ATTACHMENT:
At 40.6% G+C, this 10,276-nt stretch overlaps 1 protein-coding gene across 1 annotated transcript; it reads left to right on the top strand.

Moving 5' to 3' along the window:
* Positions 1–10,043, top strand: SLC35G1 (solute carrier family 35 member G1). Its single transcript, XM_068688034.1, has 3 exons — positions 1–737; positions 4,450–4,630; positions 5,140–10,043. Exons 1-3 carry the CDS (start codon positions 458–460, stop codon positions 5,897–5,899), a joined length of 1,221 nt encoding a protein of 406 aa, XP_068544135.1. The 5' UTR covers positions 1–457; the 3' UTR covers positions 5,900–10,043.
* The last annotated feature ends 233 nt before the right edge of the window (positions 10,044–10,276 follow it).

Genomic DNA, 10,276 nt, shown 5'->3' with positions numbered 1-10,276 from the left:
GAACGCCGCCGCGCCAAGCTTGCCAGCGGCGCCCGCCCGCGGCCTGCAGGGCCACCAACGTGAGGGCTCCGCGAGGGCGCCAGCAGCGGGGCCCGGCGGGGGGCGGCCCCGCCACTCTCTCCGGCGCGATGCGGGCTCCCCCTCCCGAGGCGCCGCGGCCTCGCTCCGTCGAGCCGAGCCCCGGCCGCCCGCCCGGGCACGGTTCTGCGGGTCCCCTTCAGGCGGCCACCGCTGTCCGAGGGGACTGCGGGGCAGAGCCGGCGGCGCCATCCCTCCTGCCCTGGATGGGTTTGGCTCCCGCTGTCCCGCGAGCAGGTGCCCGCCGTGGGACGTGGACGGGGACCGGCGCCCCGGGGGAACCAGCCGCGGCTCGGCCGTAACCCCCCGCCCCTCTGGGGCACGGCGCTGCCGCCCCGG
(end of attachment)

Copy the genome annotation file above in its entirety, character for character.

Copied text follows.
At 40.6% G+C, this 10,276-nt stretch overlaps 1 protein-coding gene across 1 annotated transcript; it reads left to right on the top strand.

Moving 5' to 3' along the window:
* Positions 1–10,043, top strand: SLC35G1 (solute carrier family 35 member G1). Its single transcript, XM_068688034.1, has 3 exons — positions 1–737; positions 4,450–4,630; positions 5,140–10,043. Exons 1-3 carry the CDS (start codon positions 458–460, stop codon positions 5,897–5,899), a joined length of 1,221 nt encoding a protein of 406 aa, XP_068544135.1. The 5' UTR covers positions 1–457; the 3' UTR covers positions 5,900–10,043.
* The last annotated feature ends 233 nt before the right edge of the window (positions 10,044–10,276 follow it).

Genomic DNA, 10,276 nt, shown 5'->3' with positions numbered 1-10,276 from the left:
GAACGCCGCCGCGCCAAGCTTGCCAGCGGCGCCCGCCCGCGGCCTGCAGGGCCACCAACGTGAGGGCTCCGCGAGGGCGCCAGCAGCGGGGCCCGGCGGGGGGCGGCCCCGCCACTCTCTCCGGCGCGATGCGGGCTCCCCCTCCCGAGGCGCCGCGGCCTCGCTCCGTCGAGCCGAGCCCCGGCCGCCCGCCCGGGCACGGTTCTGCGGGTCCCCTTCAGGCGGCCACCGCTGTCCGAGGGGACTGCGGGGCAGAGCCGGCGGCGCCATCCCTCCTGCCCTGGATGGGTTTGGCTCCCGCTGTCCCGCGAGCAGGTGCCCGCCGTGGGACGTGGACGGGGACCGGCGCCCCGGGGGAACCAGCCGCGGCTCGGCCGTAACCCCCCGCCCCTCTGGGGCACGGCGCTGCCGCCCCGG